19.5 Integration by Parts

The second useful tool is the backward version of the product rule. The product rule, as we have noted often, tells us

This means that if we seek an anti-derivative of h(x) and we can write h as fg', then we can write fg' as (fg)' - f 'g, and an anti-derivative of fg' is then the difference between any anti-derivative of (fg)' and one of f 'g.

But an anti-derivative of (fg)' is given by fg; so we can use the product rule here to reduce the problem of finding an anti-derivative of fg' to finding an anti-derivative of f 'g, for any f and g.

This tool is useful for finding anti-derivatives of products of the form A(x)x if you know an anti-derivative B(x) for A(x) and an anti-derivative C(x) for B(x) as well.

We can set f = x and g = B in the identity above, and write A(x)x = B'(x)x, which by this procedure is (Bx)' - B, where we have used the identity x' = 1. This has Bx - C as an anti-derivative and Bx - C is therefore an anti-derivative of Ax.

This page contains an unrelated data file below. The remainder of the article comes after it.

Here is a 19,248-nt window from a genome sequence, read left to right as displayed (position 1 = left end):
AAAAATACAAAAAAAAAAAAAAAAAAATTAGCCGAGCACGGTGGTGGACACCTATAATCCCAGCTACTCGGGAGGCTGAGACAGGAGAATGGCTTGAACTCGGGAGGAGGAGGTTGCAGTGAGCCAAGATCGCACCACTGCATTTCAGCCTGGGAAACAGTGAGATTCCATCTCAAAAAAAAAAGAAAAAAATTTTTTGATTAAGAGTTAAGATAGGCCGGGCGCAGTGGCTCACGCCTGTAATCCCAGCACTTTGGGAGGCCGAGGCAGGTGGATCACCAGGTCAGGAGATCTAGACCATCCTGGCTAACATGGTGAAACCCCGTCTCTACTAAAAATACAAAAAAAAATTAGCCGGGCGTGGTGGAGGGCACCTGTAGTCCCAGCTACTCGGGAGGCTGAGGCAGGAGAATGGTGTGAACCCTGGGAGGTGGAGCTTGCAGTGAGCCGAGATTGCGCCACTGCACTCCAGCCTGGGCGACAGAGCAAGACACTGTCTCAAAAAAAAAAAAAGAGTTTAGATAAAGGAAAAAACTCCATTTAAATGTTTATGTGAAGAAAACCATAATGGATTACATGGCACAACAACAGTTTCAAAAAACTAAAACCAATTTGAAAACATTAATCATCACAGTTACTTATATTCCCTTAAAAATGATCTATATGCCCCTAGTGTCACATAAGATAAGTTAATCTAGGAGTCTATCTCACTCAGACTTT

The procedure is called integration by parts. It is useful for finding anti-derivatives of products of exponentials and powers or of trigonometric functions and powers or of logarithms and powers, among other things.

For example, suppose we want to integrate x ln x dx, that is, we seek the antiderivative of x ln x with respect to x.

If we set u = ln x and dv = x dx, we can deduce that is a possible antiderivative of x.
Integrating by parts tells us then udv = (uv)' - vdu which gives, after integrating


Try integrating the following integrands with respect to x by using this technique:

19.1. x4(ln x)

19.2. x sin x

19.3. x exp x

19.4. (sin x) exp x (Hint: integrate by parts twice and solve the resulting equation.)

19.5. x (sin x) exp x